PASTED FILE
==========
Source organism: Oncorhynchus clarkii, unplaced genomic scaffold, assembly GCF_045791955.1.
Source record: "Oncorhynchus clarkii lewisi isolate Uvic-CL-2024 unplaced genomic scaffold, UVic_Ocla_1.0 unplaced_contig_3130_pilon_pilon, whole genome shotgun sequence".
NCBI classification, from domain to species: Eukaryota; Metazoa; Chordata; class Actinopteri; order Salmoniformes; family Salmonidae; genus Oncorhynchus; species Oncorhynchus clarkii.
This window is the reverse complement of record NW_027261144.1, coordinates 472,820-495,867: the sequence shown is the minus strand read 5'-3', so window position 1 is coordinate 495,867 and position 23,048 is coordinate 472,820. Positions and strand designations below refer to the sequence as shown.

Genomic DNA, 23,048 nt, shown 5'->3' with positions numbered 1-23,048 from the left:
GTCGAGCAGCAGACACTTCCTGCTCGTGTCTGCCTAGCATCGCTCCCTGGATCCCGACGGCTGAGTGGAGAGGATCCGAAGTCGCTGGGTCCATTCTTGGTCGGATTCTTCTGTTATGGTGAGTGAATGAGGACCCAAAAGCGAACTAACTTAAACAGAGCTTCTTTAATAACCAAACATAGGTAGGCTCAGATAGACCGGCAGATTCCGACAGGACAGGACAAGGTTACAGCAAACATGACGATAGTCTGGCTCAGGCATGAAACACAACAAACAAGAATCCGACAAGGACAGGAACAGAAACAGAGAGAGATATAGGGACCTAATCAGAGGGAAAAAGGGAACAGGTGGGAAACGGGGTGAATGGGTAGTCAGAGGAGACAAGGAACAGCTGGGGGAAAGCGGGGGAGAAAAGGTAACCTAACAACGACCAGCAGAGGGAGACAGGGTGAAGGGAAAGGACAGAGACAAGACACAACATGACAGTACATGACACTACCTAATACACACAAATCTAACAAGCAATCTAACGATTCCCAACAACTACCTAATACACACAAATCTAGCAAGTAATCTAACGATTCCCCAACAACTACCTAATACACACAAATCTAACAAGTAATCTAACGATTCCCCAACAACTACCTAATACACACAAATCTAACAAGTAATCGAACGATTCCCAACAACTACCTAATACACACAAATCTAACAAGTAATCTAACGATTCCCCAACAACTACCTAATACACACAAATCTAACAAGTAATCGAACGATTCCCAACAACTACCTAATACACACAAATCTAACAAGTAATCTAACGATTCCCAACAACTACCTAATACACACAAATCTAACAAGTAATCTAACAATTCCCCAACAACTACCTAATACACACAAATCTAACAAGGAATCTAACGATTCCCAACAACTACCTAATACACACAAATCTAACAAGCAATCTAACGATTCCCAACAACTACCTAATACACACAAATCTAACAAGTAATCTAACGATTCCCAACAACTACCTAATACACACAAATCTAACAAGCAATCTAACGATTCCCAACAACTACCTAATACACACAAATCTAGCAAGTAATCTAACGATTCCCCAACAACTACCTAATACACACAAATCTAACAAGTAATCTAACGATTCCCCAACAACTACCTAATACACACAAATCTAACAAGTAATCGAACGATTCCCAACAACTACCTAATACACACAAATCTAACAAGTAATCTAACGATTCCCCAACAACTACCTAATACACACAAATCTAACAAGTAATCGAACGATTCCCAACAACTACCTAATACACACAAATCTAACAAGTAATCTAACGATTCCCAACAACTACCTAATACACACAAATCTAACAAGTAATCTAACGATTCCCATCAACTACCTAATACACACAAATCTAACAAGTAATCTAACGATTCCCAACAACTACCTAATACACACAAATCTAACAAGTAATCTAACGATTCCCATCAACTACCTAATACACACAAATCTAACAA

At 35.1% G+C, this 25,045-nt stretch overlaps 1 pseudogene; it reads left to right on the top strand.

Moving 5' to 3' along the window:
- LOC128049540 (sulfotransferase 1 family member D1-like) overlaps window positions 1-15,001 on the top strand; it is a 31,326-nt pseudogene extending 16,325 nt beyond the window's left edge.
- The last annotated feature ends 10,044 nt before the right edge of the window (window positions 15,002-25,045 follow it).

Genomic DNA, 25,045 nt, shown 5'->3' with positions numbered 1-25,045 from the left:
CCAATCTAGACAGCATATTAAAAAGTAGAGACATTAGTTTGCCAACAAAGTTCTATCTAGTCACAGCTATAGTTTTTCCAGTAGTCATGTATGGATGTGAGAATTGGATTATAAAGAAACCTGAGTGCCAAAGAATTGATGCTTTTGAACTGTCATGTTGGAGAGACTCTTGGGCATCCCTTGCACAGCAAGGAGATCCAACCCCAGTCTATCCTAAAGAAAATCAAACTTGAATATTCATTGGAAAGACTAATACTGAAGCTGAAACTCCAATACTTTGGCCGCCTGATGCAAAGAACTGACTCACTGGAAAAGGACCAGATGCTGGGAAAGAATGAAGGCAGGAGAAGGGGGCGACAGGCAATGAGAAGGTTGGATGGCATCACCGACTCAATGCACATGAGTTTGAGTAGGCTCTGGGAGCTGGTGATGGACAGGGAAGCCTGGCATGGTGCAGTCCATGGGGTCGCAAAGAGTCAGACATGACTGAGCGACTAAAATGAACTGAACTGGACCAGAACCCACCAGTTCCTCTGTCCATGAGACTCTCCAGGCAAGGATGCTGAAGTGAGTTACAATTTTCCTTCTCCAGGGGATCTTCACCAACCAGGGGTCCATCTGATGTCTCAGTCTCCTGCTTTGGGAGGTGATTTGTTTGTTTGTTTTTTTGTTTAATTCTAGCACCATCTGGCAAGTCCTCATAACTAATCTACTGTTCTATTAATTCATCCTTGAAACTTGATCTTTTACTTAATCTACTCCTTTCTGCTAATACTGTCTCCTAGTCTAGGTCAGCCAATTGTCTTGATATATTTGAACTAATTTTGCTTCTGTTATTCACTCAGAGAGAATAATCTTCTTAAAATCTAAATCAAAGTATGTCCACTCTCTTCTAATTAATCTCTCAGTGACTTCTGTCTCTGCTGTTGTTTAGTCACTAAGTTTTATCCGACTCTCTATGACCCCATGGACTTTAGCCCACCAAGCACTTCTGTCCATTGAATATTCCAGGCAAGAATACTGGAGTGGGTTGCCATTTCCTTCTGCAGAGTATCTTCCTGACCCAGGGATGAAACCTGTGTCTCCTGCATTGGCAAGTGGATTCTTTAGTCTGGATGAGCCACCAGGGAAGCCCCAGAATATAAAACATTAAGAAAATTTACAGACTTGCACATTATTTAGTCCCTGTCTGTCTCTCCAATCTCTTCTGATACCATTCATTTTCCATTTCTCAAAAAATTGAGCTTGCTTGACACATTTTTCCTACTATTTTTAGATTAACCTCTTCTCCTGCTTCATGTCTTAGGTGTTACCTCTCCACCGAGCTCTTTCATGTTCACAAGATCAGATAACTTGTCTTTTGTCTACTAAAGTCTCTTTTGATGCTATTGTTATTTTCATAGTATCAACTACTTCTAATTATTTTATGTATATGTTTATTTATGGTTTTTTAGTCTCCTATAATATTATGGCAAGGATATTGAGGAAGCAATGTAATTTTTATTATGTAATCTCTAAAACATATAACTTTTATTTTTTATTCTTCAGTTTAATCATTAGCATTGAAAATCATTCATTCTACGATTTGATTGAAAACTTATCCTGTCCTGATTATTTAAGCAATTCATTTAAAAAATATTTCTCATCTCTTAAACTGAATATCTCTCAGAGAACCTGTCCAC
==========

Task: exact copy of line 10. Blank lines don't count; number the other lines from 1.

- The last annotated feature ends 10,044 nt before the right edge of the window (window positions 15,002-25,045 follow it).